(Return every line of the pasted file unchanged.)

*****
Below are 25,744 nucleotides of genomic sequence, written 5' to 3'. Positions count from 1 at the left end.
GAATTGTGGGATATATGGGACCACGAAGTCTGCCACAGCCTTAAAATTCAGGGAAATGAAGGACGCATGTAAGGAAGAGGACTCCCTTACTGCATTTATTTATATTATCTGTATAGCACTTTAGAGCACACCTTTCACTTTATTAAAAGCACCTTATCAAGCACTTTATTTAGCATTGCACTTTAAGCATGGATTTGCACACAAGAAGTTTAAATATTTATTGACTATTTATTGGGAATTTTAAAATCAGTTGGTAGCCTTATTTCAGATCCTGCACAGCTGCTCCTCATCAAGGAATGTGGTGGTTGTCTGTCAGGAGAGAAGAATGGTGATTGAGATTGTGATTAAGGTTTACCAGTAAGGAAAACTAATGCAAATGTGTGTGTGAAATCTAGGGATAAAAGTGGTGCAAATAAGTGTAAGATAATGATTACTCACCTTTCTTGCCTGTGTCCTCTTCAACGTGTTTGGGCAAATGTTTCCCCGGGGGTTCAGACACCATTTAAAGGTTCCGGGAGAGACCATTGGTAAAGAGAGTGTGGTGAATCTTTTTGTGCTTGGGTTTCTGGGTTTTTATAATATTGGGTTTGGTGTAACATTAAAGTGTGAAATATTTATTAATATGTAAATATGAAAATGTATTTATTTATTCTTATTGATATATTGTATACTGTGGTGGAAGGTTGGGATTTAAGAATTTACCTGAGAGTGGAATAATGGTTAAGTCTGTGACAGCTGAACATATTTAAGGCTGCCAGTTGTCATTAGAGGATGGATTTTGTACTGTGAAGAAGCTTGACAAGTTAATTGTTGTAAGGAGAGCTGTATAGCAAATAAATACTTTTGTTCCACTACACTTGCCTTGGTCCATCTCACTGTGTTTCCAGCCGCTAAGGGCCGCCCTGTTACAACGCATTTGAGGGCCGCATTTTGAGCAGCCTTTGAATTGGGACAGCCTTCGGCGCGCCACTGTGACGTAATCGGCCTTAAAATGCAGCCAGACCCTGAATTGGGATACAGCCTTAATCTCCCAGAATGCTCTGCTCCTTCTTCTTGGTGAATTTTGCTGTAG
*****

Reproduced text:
Below are 25,744 nucleotides of genomic sequence, written 5' to 3'. Positions count from 1 at the left end.
GAATTGTGGGATATATGGGACCACGAAGTCTGCCACAGCCTTAAAATTCAGGGAAATGAAGGACGCATGTAAGGAAGAGGACTCCCTTACTGCATTTATTTATATTATCTGTATAGCACTTTAGAGCACACCTTTCACTTTATTAAAAGCACCTTATCAAGCACTTTATTTAGCATTGCACTTTAAGCATGGATTTGCACACAAGAAGTTTAAATATTTATTGACTATTTATTGGGAATTTTAAAATCAGTTGGTAGCCTTATTTCAGATCCTGCACAGCTGCTCCTCATCAAGGAATGTGGTGGTTGTCTGTCAGGAGAGAAGAATGGTGATTGAGATTGTGATTAAGGTTTACCAGTAAGGAAAACTAATGCAAATGTGTGTGTGAAATCTAGGGATAAAAGTGGTGCAAATAAGTGTAAGATAATGATTACTCACCTTTCTTGCCTGTGTCCTCTTCAACGTGTTTGGGCAAATGTTTCCCCGGGGGTTCAGACACCATTTAAAGGTTCCGGGAGAGACCATTGGTAAAGAGAGTGTGGTGAATCTTTTTGTGCTTGGGTTTCTGGGTTTTTATAATATTGGGTTTGGTGTAACATTAAAGTGTGAAATATTTATTAATATGTAAATATGAAAATGTATTTATTTATTCTTATTGATATATTGTATACTGTGGTGGAAGGTTGGGATTTAAGAATTTACCTGAGAGTGGAATAATGGTTAAGTCTGTGACAGCTGAACATATTTAAGGCTGCCAGTTGTCATTAGAGGATGGATTTTGTACTGTGAAGAAGCTTGACAAGTTAATTGTTGTAAGGAGAGCTGTATAGCAAATAAATACTTTTGTTCCACTACACTTGCCTTGGTCCATCTCACTGTGTTTCCAGCCGCTAAGGGCCGCCCTGTTACAACGCATTTGAGGGCCGCATTTTGAGCAGCCTTTGAATTGGGACAGCCTTCGGCGCGCCACTGTGACGTAATCGGCCTTAAAATGCAGCCAGACCCTGAATTGGGATACAGCCTTAATCTCCCAGAATGCTCTGCTCCTTCTTCTTGGTGAATTTTGCTGTAG